After years of clamouring for greater national acknowledgement, the First Peoples in TT will be recognised formally on Friday with a one-off public holiday.
And to commemorate the observance, the community has organised a week of activities, under the theme, On Becoming Visible Towards Meaningful Recognition, in an effort to enlighten fellow descendants and others about the history and contribution of the indigenous peoples to the country’s development.
The activities began on Friday with a lecture on the topic, DNA Testing of the First Peoples of Trinidad and Tobago: Identification of their genealogical ancestry, at the National Academy for the Performing Arts, Port-of-Spain.
Later that day, the group hosted a Waponaka Concert, a rich mix of parang, calypso and other cultural presentations at the Santa Rosa First Peoples Centre, Paul Mitchell Street, Arima.
Today, at 6 pm, the community is expected to host an orientation ceremony for visiting First Peoples delegates at the centre on Paul Mitchell Street.
Tomorrow, the group is due to host an ancestral journey to Moruga, at which celebrants will perform sacred rites and various musical expressions.
Other events scheduled for the week include a symposium, titled, From Chrysalis to Butterfly: On Becoming Visible Towards Meaningful Recognition, at the University of Trinidad and Tobago’s O’Meara campus; a children’s rally and a ceremonial walk through Arima.
For Chief Ricardo Bharath-Hernandez, president of the Santa Rosa First Peoples, Arima–perhaps the largest and most vocal First Peoples community in the country–the holiday is not intended to encourage relaxation.
Rather, he said, apart from reflecting on the atrocities which were committed against the indigenous peoples, centuries ago, the holiday presented an opportunity to truly celebrate their contribution.
It gives First Peoples descendants, numbering close to 1,500 in Arima, and others a chance to participate fully in the community’s events.
“Because, in ordinary times, without a holiday, people would usually say they can’t come because they have to work or their children can’t come because they have to go to school. So, my feeling and the community’s feeling was that with a national holiday, nobody cannot use that excuse not to participate.”
Outside of Arima, First Peoples descendants can be found in Lopinot, La Pastora, Maracas/St Joseph, Santa Cruz, Paria, Brasso Seco, Tabaquite, Moruga, Brazil, San Rafael and Talparo.
Bharath-Hernandez, who has said repeatedly they are not just another minority cultural group, insisted they had inherent rights with respect to land titles, which were supported by the United Nations Declaration of Rights of Indigenous Peoples. Some 144 countries, including TT, voted for the Declaration.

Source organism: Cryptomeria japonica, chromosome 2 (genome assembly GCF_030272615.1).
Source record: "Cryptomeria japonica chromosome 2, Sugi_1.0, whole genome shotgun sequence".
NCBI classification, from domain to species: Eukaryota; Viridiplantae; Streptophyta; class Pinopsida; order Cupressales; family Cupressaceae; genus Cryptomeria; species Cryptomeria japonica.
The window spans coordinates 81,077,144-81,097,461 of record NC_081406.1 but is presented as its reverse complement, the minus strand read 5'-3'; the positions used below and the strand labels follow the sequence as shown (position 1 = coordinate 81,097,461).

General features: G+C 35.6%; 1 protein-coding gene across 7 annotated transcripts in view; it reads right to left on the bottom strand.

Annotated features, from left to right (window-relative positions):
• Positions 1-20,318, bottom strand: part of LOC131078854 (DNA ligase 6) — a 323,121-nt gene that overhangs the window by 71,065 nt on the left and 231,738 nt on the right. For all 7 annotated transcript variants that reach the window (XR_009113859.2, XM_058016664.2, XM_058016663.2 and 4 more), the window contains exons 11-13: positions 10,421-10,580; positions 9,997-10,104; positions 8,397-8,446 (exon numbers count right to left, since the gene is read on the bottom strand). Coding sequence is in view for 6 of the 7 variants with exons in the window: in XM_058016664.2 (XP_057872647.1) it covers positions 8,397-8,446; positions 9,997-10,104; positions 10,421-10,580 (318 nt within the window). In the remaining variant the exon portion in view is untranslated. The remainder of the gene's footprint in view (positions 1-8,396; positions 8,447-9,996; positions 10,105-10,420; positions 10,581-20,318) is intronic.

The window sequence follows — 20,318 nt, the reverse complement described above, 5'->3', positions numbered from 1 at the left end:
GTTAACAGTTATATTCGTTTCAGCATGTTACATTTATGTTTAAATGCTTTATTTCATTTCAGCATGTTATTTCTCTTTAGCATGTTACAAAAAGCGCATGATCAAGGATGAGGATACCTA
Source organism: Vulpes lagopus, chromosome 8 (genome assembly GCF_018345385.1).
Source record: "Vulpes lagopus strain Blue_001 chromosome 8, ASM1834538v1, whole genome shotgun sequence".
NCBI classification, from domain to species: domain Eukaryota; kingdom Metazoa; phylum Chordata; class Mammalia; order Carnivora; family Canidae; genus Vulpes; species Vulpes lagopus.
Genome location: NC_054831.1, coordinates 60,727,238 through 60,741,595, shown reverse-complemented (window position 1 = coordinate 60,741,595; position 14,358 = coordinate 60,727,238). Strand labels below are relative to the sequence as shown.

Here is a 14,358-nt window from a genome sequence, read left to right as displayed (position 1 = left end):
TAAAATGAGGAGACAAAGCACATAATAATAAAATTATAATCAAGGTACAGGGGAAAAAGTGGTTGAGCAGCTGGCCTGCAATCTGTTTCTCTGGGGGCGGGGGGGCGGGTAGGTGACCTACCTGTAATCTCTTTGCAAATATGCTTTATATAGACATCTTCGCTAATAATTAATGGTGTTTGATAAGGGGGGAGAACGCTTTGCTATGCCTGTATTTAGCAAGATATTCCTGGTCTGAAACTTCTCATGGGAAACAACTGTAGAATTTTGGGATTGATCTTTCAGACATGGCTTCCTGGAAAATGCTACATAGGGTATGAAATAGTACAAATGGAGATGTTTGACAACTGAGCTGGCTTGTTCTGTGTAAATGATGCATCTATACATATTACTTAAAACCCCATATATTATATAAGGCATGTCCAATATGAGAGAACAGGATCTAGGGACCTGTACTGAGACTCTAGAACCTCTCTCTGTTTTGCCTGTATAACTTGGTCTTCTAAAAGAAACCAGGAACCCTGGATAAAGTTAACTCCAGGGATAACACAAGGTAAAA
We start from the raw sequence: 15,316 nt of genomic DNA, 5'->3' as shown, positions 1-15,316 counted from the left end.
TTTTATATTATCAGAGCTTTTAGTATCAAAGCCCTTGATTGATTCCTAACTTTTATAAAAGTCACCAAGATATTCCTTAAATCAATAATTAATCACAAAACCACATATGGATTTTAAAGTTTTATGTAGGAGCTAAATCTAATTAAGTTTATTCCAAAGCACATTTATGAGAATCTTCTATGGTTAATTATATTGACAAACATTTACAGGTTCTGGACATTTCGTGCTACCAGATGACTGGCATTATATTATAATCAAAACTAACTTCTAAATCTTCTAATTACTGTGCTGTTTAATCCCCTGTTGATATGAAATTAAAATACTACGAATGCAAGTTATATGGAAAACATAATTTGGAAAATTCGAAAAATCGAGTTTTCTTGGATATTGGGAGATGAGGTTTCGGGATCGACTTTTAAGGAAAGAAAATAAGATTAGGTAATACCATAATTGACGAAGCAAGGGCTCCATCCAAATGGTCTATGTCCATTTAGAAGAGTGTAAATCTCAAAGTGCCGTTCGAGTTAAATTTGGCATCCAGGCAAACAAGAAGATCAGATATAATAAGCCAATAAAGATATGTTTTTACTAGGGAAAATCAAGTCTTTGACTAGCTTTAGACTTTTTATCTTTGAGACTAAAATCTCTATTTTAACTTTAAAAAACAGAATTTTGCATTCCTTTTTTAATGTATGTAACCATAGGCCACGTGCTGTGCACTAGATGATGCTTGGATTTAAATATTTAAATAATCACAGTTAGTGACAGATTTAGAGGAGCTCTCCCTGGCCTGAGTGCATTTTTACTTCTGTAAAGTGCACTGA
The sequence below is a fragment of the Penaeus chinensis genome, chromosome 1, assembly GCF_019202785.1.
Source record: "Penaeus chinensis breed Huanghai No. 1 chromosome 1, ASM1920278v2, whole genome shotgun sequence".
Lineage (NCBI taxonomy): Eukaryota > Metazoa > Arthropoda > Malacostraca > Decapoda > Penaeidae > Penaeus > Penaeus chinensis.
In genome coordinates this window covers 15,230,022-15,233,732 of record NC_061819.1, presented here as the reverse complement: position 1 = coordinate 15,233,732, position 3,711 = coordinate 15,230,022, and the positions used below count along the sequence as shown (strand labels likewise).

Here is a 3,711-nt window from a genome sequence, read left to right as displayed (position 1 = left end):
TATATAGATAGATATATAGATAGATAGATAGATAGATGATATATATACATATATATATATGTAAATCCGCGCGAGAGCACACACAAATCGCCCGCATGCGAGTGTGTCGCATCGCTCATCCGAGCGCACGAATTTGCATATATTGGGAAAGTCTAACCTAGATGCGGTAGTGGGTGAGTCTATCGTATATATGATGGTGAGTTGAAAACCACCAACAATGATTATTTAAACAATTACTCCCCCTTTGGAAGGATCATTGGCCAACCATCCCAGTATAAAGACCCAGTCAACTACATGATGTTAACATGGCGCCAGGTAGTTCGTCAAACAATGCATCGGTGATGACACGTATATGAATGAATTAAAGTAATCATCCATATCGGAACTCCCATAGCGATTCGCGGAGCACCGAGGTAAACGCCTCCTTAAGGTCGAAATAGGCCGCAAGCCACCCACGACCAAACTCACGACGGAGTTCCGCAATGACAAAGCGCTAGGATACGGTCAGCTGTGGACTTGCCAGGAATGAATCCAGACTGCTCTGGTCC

Bharath-Hernandez was cautiously optimistic that the group’s lobby for a heritage park–a permanent place to call their own–will become a reality.
Plans for the park began during the former People’s National Movement administration, under late prime minister Patrick Manning. A Cabinet decision was taken to give the First Peoples a five-acre plot of land along Blanchisseuse Road, Arima, which they found to be inadequate. The community later identified a hilly piece of land which had once been occupied by First Peoples centuries ago.
When the People’s Partnership came into office, in May 2010, it rescinded the PNM’s offer of a five-acre plot, and gave the community an additional 20-acres at the same site. The land has since been surveyed, following which an offer of lease was issued to the community from the Commissioner of State Lands on September 9, 2015. Alluding to the movement toward economic diversification in this year’s budget, Bharath-Hernandez said First Peoples in other parts of the region, namely Dominica, Guyana and Suriname, were already firmly entrenched in their islands’ tourism initiatives.
“We are still to reach that point but we see potential in our vision for a permanent space to call our own. We can contribute to the tourism sector. “
Bharath-Hernandez said the parcel of land which the community has received for its park, is expected to provide employment in the areas of food processing and sales, handicraft, wildlife farming and eco-tourism.
The facility also will contain a museum, cultural/recreational space and living quarters for the Carib Queen and about a dozen families.